Proposals for the introduction of a Digital Services Tax (DST) are well underway in many countries including the EU, USA & many other countries.
A DST is a tax on revenues generated online from consumers (B2C) rather than businesses (B2B).
It is an attempt to tax revenues in markets where the provider does not have a physical presence and therefore levy tax from where the economic activity has been produced.
This has been a contentious issue for a several years with multinationals structuring and locating in low tax jurisdictions and recent developments to introduce a DST does not come as a surprise.
The key issue facing online services businesses appear to be the lack of a coherent multilateral approach to this issue due to the inability of jurisdictions to agree on a unified approach.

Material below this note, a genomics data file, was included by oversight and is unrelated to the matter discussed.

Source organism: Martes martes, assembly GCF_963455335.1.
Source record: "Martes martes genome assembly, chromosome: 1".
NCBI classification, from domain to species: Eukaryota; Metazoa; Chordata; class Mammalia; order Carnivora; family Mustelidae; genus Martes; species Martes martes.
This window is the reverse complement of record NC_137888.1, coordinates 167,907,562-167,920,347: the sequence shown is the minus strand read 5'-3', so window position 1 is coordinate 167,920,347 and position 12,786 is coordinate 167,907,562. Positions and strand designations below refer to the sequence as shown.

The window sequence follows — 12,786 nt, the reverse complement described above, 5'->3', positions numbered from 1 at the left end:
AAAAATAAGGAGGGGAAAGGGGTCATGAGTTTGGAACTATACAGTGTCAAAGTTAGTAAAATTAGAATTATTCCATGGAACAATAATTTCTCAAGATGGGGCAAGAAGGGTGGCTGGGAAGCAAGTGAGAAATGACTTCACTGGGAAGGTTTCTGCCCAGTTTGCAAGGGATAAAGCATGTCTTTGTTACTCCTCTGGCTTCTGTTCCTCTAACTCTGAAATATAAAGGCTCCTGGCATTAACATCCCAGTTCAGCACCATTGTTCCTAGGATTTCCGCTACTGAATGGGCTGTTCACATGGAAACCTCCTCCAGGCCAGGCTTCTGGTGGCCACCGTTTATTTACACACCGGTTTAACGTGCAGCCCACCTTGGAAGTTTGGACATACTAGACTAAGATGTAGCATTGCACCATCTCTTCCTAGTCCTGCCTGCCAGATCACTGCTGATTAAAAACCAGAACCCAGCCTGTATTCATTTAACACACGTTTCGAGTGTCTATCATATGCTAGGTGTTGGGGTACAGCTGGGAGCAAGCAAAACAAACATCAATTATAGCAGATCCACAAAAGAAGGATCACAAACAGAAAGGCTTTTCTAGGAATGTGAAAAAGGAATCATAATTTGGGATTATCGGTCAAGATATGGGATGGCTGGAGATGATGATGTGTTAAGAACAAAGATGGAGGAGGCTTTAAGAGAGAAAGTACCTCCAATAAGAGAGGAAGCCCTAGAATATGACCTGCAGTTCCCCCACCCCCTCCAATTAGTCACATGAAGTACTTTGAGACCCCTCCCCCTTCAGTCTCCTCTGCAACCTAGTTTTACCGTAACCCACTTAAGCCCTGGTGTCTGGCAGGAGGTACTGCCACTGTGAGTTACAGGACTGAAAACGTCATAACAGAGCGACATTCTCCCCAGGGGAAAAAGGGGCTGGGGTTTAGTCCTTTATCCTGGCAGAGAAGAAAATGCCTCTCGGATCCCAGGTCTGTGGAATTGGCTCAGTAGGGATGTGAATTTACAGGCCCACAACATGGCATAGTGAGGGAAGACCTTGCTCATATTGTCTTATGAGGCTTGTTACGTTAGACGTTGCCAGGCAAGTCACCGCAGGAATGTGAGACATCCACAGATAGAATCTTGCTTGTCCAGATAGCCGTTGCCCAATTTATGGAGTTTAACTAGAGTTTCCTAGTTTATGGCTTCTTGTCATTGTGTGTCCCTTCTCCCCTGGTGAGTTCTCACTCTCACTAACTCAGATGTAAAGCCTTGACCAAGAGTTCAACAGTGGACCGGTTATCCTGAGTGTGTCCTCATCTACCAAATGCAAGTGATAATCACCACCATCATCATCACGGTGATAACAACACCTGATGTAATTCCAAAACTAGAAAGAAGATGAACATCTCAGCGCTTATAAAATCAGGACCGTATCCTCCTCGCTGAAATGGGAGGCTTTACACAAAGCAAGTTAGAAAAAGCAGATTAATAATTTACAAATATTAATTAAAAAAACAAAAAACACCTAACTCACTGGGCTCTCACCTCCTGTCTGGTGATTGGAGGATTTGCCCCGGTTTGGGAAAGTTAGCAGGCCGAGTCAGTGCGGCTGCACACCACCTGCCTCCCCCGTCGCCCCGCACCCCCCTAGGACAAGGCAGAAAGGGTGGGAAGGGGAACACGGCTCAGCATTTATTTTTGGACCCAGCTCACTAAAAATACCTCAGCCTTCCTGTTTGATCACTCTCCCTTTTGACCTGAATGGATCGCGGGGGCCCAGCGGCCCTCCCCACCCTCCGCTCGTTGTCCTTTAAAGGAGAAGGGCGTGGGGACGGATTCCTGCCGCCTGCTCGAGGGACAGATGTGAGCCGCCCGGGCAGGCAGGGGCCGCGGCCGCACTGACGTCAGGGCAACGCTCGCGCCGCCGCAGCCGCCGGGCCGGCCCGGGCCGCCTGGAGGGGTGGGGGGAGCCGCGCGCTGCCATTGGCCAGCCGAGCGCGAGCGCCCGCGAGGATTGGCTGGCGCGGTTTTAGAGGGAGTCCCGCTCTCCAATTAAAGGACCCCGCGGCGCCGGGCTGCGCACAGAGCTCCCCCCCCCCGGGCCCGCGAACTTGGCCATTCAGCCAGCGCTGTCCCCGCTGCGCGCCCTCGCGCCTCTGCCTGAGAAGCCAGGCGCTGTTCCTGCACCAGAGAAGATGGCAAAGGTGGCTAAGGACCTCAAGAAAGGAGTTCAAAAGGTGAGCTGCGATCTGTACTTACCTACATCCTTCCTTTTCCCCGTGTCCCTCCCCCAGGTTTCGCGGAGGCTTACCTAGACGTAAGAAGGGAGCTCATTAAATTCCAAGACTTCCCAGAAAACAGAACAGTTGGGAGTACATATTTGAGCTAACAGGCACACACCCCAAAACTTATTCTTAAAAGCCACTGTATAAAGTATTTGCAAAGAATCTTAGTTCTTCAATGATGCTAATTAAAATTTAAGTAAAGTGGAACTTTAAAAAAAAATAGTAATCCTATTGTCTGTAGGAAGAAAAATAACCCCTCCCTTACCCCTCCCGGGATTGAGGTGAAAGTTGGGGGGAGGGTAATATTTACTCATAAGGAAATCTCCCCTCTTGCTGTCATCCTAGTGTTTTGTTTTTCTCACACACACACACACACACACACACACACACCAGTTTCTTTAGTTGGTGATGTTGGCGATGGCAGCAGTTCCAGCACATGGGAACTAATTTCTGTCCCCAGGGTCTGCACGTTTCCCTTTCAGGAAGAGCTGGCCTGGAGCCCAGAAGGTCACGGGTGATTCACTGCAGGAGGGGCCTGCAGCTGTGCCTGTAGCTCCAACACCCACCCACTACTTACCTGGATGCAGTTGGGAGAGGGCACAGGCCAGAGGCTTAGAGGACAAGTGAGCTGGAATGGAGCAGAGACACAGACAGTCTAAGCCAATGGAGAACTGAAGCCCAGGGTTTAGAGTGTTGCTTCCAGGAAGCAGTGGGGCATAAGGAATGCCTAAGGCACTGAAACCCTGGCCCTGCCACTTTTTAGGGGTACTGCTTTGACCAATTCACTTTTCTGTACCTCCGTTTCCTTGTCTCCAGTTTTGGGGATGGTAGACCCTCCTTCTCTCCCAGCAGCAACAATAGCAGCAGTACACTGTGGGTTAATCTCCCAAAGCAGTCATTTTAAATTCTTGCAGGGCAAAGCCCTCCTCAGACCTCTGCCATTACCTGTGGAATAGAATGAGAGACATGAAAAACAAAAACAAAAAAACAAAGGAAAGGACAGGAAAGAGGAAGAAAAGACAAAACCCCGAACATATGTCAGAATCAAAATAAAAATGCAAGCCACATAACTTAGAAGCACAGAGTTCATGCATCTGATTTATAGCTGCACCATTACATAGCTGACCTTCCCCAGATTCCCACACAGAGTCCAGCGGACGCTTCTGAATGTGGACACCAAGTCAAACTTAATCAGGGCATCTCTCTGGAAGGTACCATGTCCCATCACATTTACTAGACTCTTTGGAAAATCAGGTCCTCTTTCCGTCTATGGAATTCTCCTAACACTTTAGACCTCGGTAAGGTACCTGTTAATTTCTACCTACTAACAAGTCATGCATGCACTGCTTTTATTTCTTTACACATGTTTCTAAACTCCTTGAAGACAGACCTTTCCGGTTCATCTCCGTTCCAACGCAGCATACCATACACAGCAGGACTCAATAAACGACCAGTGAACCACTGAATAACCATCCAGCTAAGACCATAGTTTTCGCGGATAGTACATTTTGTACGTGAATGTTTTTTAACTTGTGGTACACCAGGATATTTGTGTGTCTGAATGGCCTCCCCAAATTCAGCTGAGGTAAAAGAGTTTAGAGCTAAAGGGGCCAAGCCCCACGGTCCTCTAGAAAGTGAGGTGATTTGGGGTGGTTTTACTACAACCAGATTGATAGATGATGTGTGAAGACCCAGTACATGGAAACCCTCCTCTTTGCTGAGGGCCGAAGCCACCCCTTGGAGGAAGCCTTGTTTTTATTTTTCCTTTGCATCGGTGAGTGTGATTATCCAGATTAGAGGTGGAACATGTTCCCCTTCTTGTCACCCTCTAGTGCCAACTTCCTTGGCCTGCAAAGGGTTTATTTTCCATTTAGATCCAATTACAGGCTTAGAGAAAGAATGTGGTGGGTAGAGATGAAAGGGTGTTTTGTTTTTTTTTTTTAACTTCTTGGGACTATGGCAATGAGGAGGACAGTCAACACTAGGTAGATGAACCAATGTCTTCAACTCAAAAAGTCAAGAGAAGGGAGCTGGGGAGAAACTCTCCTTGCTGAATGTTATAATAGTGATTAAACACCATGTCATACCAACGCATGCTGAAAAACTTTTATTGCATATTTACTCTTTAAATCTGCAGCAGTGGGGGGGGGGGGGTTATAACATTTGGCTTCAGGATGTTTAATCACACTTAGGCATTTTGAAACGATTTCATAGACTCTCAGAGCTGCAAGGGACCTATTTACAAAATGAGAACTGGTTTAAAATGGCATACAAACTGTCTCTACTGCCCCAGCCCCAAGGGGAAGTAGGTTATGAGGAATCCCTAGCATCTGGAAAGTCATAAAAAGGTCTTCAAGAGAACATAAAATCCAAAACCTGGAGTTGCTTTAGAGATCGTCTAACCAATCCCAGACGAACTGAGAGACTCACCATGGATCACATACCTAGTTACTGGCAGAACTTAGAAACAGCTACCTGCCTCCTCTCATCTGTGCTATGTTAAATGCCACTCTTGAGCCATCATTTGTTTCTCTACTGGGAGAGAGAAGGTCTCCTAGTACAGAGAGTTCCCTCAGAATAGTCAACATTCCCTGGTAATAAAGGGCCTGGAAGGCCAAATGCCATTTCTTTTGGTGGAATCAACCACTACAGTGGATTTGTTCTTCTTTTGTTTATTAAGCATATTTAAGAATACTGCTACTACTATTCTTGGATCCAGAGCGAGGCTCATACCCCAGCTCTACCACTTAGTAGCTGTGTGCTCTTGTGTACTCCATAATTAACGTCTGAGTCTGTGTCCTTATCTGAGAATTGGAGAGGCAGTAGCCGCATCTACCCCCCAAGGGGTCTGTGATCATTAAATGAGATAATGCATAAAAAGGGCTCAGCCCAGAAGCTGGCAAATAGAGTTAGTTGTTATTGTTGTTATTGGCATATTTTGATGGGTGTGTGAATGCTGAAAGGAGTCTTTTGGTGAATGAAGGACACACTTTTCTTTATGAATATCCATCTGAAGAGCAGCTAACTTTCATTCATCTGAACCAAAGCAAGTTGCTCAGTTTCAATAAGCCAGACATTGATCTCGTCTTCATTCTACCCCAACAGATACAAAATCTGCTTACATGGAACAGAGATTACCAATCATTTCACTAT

Recent EU proposals are based on companies with Revenues with a very high value (€ 750m or more worldwide and € 50m in the EU) with an administrative system similar to MOSS (Mini One Stop Shop) proposed to facilitate collection.
At the moment whilst Ireland does not agree to the proposals, there is EU wide consensus that there is a need for a DST to be implemented by 2023.
If you compare the EU proposal above to the USA for example, in New York there are proposals for a DST on advertising services for non-resident providers where there New York sales are $ 500,000 or more.
Clearly, changes are afoot and companies need to be aware of what these will entail.
The impact on Ireland's technology sector for larger employers should not be underestimated given the potential for additional taxes on their activities. It would be expected that double tax treaties will be updated to assist companies to avoid exposure to double taxation on both direct and indirect taxes on these Revenues.
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